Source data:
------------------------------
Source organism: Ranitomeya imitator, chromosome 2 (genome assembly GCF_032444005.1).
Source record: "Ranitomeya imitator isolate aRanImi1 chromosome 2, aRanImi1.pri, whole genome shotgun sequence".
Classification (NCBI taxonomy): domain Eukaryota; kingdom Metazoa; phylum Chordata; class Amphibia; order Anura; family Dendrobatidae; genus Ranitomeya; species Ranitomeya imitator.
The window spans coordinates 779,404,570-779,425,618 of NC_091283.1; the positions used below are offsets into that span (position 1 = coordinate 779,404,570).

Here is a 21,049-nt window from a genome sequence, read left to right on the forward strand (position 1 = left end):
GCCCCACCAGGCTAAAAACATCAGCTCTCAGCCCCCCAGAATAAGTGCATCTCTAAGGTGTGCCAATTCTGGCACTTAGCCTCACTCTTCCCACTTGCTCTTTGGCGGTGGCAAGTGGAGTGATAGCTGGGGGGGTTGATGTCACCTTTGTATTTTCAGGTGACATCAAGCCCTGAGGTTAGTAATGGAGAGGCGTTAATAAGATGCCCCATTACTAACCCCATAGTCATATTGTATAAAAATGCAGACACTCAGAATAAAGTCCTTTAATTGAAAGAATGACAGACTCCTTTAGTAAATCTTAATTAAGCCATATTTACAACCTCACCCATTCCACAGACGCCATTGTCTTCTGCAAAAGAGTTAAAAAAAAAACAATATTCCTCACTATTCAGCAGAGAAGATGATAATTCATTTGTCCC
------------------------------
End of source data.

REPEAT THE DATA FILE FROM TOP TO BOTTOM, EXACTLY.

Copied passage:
Source organism: Ranitomeya imitator, chromosome 2 (genome assembly GCF_032444005.1).
Source record: "Ranitomeya imitator isolate aRanImi1 chromosome 2, aRanImi1.pri, whole genome shotgun sequence".
Classification (NCBI taxonomy): domain Eukaryota; kingdom Metazoa; phylum Chordata; class Amphibia; order Anura; family Dendrobatidae; genus Ranitomeya; species Ranitomeya imitator.
The window spans coordinates 779,404,570-779,425,618 of NC_091283.1; the positions used below are offsets into that span (position 1 = coordinate 779,404,570).

Here is a 21,049-nt window from a genome sequence, read left to right on the forward strand (position 1 = left end):
GCCCCACCAGGCTAAAAACATCAGCTCTCAGCCCCCCAGAATAAGTGCATCTCTAAGGTGTGCCAATTCTGGCACTTAGCCTCACTCTTCCCACTTGCTCTTTGGCGGTGGCAAGTGGAGTGATAGCTGGGGGGGTTGATGTCACCTTTGTATTTTCAGGTGACATCAAGCCCTGAGGTTAGTAATGGAGAGGCGTTAATAAGATGCCCCATTACTAACCCCATAGTCATATTGTATAAAAATGCAGACACTCAGAATAAAGTCCTTTAATTGAAAGAATGACAGACTCCTTTAGTAAATCTTAATTAAGCCATATTTACAACCTCACCCATTCCACAGACGCCATTGTCTTCTGCAAAAGAGTTAAAAAAAAAACAATATTCCTCACTATTCAGCAGAGAAGATGATAATTCATTTGTCCC